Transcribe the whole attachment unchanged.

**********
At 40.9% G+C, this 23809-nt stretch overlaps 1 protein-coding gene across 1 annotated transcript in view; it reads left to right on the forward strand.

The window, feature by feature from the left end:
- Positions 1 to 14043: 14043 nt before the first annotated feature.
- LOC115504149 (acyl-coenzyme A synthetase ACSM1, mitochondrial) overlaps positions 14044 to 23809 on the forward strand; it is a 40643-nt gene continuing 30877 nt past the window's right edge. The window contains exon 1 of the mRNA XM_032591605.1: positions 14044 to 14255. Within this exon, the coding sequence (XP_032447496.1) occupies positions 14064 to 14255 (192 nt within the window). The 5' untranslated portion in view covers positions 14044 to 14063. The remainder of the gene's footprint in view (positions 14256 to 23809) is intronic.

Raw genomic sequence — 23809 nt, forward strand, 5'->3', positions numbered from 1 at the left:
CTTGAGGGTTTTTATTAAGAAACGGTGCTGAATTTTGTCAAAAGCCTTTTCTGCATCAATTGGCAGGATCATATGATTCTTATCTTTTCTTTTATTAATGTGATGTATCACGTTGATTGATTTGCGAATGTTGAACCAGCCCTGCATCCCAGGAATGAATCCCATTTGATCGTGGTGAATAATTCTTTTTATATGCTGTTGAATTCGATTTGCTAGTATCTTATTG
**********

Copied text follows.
At 40.9% G+C, this 23809-nt stretch overlaps 1 protein-coding gene across 1 annotated transcript in view; it reads left to right on the forward strand.

The window, feature by feature from the left end:
- Positions 1 to 14043: 14043 nt before the first annotated feature.
- LOC115504149 (acyl-coenzyme A synthetase ACSM1, mitochondrial) overlaps positions 14044 to 23809 on the forward strand; it is a 40643-nt gene continuing 30877 nt past the window's right edge. The window contains exon 1 of the mRNA XM_032591605.1: positions 14044 to 14255. Within this exon, the coding sequence (XP_032447496.1) occupies positions 14064 to 14255 (192 nt within the window). The 5' untranslated portion in view covers positions 14044 to 14063. The remainder of the gene's footprint in view (positions 14256 to 23809) is intronic.

Raw genomic sequence — 23809 nt, forward strand, 5'->3', positions numbered from 1 at the left:
CTTGAGGGTTTTTATTAAGAAACGGTGCTGAATTTTGTCAAAAGCCTTTTCTGCATCAATTGGCAGGATCATATGATTCTTATCTTTTCTTTTATTAATGTGATGTATCACGTTGATTGATTTGCGAATGTTGAACCAGCCCTGCATCCCAGGAATGAATCCCATTTGATCGTGGTGAATAATTCTTTTTATATGCTGTTGAATTCGATTTGCTAGTATCTTATTG